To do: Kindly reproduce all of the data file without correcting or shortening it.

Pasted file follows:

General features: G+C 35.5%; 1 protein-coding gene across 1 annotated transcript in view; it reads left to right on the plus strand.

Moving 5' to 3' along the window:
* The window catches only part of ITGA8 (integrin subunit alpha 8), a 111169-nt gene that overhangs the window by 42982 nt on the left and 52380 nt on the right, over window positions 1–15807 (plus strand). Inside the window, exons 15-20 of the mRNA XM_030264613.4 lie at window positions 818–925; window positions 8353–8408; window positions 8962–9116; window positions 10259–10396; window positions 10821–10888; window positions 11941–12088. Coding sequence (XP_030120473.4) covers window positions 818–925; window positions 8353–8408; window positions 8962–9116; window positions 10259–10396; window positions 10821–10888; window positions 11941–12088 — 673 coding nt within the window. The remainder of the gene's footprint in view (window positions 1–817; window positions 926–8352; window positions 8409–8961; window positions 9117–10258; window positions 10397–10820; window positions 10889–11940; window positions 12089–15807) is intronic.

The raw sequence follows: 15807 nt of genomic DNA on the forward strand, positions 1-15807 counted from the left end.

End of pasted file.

General features: G+C 35.5%; 1 protein-coding gene across 1 annotated transcript in view; it reads left to right on the plus strand.

Moving 5' to 3' along the window:
* The window catches only part of ITGA8 (integrin subunit alpha 8), a 111169-nt gene that overhangs the window by 42982 nt on the left and 52380 nt on the right, over window positions 1–15807 (plus strand). Inside the window, exons 15-20 of the mRNA XM_030264613.4 lie at window positions 818–925; window positions 8353–8408; window positions 8962–9116; window positions 10259–10396; window positions 10821–10888; window positions 11941–12088. Coding sequence (XP_030120473.4) covers window positions 818–925; window positions 8353–8408; window positions 8962–9116; window positions 10259–10396; window positions 10821–10888; window positions 11941–12088 — 673 coding nt within the window. The remainder of the gene's footprint in view (window positions 1–817; window positions 926–8352; window positions 8409–8961; window positions 9117–10258; window positions 10397–10820; window positions 10889–11940; window positions 12089–15807) is intronic.

The raw sequence follows: 15807 nt of genomic DNA on the forward strand, positions 1-15807 counted from the left end.